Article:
Date of Award


Document Type



Environmental and Forest Biology

Thesis Advisor

William M. Shields


Ants are commonly used as bioindicators for assessing restoration sites because of the speed and sensitivity at which they respond to environmental changes. I compared ant genera among restoration sites to determine the influence of microhabitat and behavior on ant structure. I collected ants and microhabitat features (percent canopy cover, vegetation density and dry leaf litter weight) in three differently aged restoration plots (1998, 2004, 2009) in Queensland, Australia. Twenty ant genera were collected and assigned to functional groups. I concentrated on four genera to study ant communities: Iridomyrmex (functional group = dominant dolichoderinae), Pheidole (generalized myrmicinae), Paratrechina (opportunist) and Sphinctomyrmex (cryptic species). Among the 20 ant genera, ant composition was most similar between age-plots 1998 and 2004, and most dissimilar to age-plot 2009. Percent canopy cover and leaf litter weight were negatively correlated with Iridomyrmex and Paratrechina frequency and may be responsible for low frequencies of Iridomyrmex and Paratrechina in age-plots 1998 and 2004. In contrast, the frequencies of Pheidole were high in age-plots 1998 and 2004; Pheidole may have usurped the dominant role, therefore keeping the frequencies of opportunists low. Sphinctomyrmex had high frequencies in age-plots 1998 and 2004 possibly because of its cryptic behaviors. Age-plot 2009 showed no significant difference between the four ant genera - niche separation and ant structure has not had time to establish in younger restoration sites. Microhabitat features and niche partitioning between ant functional groups are important for developing ant communities. Recommendations were made for improving restoration sites with respect to ants.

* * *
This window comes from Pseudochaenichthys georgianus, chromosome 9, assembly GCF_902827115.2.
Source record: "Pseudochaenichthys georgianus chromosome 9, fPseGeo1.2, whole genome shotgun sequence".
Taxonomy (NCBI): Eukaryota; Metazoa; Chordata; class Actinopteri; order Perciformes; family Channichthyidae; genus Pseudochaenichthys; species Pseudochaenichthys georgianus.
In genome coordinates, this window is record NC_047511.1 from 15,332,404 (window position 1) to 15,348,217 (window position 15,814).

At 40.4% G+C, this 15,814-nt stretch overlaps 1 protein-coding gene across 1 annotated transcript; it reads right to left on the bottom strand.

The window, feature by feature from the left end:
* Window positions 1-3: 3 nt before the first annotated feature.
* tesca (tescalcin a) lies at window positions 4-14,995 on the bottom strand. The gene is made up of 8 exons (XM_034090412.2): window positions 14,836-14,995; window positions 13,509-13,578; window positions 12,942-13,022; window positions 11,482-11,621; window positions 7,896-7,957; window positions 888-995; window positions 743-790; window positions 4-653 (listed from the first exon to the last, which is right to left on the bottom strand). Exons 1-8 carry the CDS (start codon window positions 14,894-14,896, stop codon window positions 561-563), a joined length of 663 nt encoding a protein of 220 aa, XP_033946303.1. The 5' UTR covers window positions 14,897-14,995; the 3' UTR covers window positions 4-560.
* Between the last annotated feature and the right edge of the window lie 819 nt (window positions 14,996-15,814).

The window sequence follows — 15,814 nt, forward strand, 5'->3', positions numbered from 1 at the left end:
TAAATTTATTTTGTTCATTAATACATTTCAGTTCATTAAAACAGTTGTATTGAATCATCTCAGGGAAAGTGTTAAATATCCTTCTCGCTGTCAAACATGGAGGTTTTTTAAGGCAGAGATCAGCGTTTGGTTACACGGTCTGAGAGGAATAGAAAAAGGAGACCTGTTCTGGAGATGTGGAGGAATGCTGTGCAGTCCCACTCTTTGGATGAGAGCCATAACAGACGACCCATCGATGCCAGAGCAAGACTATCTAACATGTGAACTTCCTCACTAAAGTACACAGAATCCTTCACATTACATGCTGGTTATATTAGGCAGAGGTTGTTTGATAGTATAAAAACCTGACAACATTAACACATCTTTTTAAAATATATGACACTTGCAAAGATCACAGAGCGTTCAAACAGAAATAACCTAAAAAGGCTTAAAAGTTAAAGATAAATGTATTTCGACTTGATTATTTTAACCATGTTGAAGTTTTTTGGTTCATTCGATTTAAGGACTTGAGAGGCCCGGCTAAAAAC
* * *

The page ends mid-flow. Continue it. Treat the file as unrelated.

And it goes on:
Included in

Entomology Commons